LAS VEGAS--Delivering the first keynote at the Consumer Electronics Show, Microsoft Chairman Bill Gates touted a partnership with TiVo during what was mainly a state of the union address on Microsoft's digital media strategy.
The television recording pioneer has enlisted Microsoft in its new TiVoToGo effort to offer mobile versions of TiVo-recorded programs. The service will allow owners of recent-vintage TiVo boxes to transfer programs to a Windows XP PC, from which the programs can in turn be shuttled to Microsoft-powered portable devices, such as Portable Media Center video gadgets and Smartphone mobile phones.
(Some users, however, say this upgrade is coming too slowly.)
Gates started out by giving an overview of Microsoft's digital media strategy, assisted by talk show host Conan O'Brien. Gates said Microsoft would continue to make it easier to unite digital experiences.
"If you look at today's living room, you have five remote controls and you still can't get your music where you want it," Gates said.
The presentation was marred by several technical glitches, including a Windows XP Media Center slide show that couldn't be launched and an Xbox game demonstration that abruptly ended with a blue-screen memory error.
"Right now, nine people are being fired," O'Brien joked after the first snafu. "Who's in charge of Microsoft?"
Despite continued strong growth, TiVo has been challenged recently by a number of new services that record television programming for on-the-go consumption, while Microsoft has seen slow acceptance for the television-recording capabilities built into Windows XP Media Center, Microsoft's entertainment-focused version of its PC operating system.
Gates hailed the ability to easily move TiVo content to portable gadgets as emblematic of Microsoft's push to let consumers experience their digital media anywhere they want it. "We're really seeing the portable video message move into the mainstream," he said.
Not surprisingly, Media Center was less of a focus at this year's CES. Gates said PC makers have sold 1.4 million Media Center models so far, steady growth from a year ago but still a drop in the overall Windows XP bucket. Microsoft did announce several new broadcast partners providing expanded program listings for Media Center PCs, including the Discovery Channel, which helps explain the ubiquity of the "American Chopper" dudes at this year's CES.
Instead, several of the new partner products Gates highlighted rely on Windows Media Connect, Microsoft's technology for shuttling digital media from a plain-vanilla Windows XP PC to compatible consumer electronics devices.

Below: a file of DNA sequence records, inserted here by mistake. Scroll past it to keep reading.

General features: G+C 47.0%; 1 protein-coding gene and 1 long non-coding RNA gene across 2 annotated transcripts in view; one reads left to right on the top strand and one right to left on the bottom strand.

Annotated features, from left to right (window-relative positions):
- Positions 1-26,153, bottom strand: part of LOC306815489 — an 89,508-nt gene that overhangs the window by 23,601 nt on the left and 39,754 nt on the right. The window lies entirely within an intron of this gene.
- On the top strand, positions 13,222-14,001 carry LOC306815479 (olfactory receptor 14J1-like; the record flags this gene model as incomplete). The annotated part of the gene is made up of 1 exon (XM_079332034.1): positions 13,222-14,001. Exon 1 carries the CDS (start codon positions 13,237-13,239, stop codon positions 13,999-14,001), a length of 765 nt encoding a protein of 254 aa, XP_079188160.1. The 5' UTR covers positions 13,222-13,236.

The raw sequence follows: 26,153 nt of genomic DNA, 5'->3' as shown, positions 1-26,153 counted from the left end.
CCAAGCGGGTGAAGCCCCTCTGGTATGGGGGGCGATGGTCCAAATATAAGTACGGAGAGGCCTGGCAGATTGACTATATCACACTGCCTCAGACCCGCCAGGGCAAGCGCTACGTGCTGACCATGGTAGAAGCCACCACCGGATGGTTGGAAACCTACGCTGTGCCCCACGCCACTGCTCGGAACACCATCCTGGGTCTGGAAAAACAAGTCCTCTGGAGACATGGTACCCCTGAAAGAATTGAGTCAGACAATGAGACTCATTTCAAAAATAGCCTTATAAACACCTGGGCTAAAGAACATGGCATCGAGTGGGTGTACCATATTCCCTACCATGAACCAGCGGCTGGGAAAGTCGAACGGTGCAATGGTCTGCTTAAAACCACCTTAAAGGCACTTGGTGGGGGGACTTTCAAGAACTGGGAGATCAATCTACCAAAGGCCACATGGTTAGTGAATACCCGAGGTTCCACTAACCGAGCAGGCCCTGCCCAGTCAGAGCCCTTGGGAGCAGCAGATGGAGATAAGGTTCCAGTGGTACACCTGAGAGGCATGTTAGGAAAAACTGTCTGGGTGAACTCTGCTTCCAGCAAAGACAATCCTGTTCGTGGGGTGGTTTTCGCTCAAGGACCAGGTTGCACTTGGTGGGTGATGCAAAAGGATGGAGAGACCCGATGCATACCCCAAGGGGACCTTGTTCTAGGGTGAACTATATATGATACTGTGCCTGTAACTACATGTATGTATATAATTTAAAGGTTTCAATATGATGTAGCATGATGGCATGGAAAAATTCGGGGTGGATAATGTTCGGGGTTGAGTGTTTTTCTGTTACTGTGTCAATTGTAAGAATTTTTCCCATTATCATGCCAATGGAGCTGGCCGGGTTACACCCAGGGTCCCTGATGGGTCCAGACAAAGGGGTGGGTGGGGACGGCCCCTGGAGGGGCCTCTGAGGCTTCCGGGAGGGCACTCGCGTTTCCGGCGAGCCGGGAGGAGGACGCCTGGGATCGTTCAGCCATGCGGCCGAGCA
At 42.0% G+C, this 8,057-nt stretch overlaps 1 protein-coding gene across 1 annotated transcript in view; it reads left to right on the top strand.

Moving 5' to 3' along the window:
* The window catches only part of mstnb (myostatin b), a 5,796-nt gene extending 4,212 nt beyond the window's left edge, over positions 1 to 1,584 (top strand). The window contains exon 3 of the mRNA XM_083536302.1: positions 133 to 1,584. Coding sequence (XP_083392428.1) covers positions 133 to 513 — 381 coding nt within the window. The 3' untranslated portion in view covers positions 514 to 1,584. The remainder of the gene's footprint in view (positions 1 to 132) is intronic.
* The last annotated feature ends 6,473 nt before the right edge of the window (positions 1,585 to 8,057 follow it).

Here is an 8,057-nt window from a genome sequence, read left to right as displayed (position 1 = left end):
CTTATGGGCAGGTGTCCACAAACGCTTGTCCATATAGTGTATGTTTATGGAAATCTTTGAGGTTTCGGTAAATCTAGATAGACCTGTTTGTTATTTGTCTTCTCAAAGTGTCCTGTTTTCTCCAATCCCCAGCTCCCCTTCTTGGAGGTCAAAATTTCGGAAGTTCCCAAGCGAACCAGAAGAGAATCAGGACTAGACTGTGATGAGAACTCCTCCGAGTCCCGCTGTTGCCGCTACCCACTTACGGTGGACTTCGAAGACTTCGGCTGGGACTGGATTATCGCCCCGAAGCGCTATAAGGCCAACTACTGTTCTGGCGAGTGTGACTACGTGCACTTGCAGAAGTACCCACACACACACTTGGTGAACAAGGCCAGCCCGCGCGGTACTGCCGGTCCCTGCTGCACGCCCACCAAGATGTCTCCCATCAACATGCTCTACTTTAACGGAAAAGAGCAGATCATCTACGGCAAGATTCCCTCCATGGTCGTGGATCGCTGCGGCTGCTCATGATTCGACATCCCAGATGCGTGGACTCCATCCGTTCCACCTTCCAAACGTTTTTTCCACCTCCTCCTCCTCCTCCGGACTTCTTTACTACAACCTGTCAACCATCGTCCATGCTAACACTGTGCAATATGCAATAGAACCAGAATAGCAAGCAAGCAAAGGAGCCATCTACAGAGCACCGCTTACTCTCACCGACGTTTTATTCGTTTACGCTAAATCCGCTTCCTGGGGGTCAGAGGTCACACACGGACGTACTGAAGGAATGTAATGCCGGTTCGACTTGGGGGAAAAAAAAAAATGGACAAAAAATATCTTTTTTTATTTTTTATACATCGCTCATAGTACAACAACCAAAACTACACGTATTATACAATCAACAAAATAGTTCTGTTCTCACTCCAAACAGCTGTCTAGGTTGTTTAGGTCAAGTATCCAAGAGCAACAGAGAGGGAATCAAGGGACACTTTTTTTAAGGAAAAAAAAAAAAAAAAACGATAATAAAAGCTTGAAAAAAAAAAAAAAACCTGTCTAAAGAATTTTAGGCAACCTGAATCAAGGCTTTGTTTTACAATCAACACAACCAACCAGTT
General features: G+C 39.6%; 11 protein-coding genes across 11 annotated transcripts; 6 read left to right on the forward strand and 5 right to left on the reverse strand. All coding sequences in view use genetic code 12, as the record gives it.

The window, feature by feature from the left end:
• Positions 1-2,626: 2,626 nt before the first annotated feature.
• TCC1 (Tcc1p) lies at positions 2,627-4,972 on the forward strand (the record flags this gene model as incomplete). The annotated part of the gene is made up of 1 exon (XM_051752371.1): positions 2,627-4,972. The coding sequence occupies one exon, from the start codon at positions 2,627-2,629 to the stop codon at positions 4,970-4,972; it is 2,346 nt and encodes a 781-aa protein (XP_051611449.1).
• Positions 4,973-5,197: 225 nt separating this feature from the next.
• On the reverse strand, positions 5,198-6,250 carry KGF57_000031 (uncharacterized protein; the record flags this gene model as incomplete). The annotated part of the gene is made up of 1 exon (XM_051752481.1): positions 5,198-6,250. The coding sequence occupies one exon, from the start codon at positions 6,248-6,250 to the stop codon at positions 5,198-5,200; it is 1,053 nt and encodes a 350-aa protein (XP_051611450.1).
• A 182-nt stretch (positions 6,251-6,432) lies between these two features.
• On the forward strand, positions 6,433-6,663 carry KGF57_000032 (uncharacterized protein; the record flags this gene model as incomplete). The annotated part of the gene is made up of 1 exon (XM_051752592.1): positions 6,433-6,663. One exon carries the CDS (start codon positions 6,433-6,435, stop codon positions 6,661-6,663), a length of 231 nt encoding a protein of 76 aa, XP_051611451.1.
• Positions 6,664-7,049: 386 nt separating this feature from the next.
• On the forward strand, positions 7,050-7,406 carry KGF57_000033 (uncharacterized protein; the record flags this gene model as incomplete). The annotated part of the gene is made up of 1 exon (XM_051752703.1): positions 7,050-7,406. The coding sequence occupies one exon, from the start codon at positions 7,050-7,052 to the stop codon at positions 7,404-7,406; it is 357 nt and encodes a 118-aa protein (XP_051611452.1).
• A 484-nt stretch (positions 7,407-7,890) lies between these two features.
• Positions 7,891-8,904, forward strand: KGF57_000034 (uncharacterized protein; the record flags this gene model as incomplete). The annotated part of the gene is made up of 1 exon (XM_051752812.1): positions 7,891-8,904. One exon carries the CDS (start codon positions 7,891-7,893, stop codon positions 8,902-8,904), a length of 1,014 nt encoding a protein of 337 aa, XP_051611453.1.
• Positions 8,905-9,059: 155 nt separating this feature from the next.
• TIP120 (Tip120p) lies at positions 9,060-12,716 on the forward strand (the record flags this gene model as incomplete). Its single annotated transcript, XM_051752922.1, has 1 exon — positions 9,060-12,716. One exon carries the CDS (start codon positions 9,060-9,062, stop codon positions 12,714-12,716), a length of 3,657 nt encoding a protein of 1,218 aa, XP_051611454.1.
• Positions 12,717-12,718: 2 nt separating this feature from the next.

Gates showed off the first plasma screen television--from home entertainment specialist DigiTrex--to support Windows Media Connect. He also touted a new combination DVD player and digital video recorder from LG Electronics that connects with both regular Windows XP and specialized Windows XP Media Center PCs.
Also on the television side, Gates touted growing support for Microsoft's software for TV set-top boxes, including new partner BellSouth. And he revealed a new partnership with MTV Networks, which will format selected content for downloading to Portable Media Center players and Smartphone devices.
Gates said Microsoft now has 61 mobile carriers in 28 countries supporting Smartphone.
Gates disappointed video game fans by staying mum on plans for the next version of the Xbox. Instead, he touted huge sales--6.3 million copies to date--for the Xbox game "Halo 2," which has accounted for 69 million hours of game playing so far on Microsoft's Xbox Live online gaming service.
"These are the successes we'll build on as gaming moves into the next generation of hardware," Gates said.
More incremental progress was reported for Microsoft's "Plays for sure" campaign to label portable audio players as Windows-friendly.
Gates said 50 devices and eight music download services now support the program, which launched last summer.
O'Brien added a sorely needed air of levity to what has become a familiar recitation for CES audiences, even taking a few well-aimed swipes at Microsoft breakthroughs from previous CES shows, such as the first clunky versions of Smart Personal Object Technology (SPOT) watches introduced two years ago.
"Those things looked like you were wearing a bread maker on your wrist," O'Brien quipped.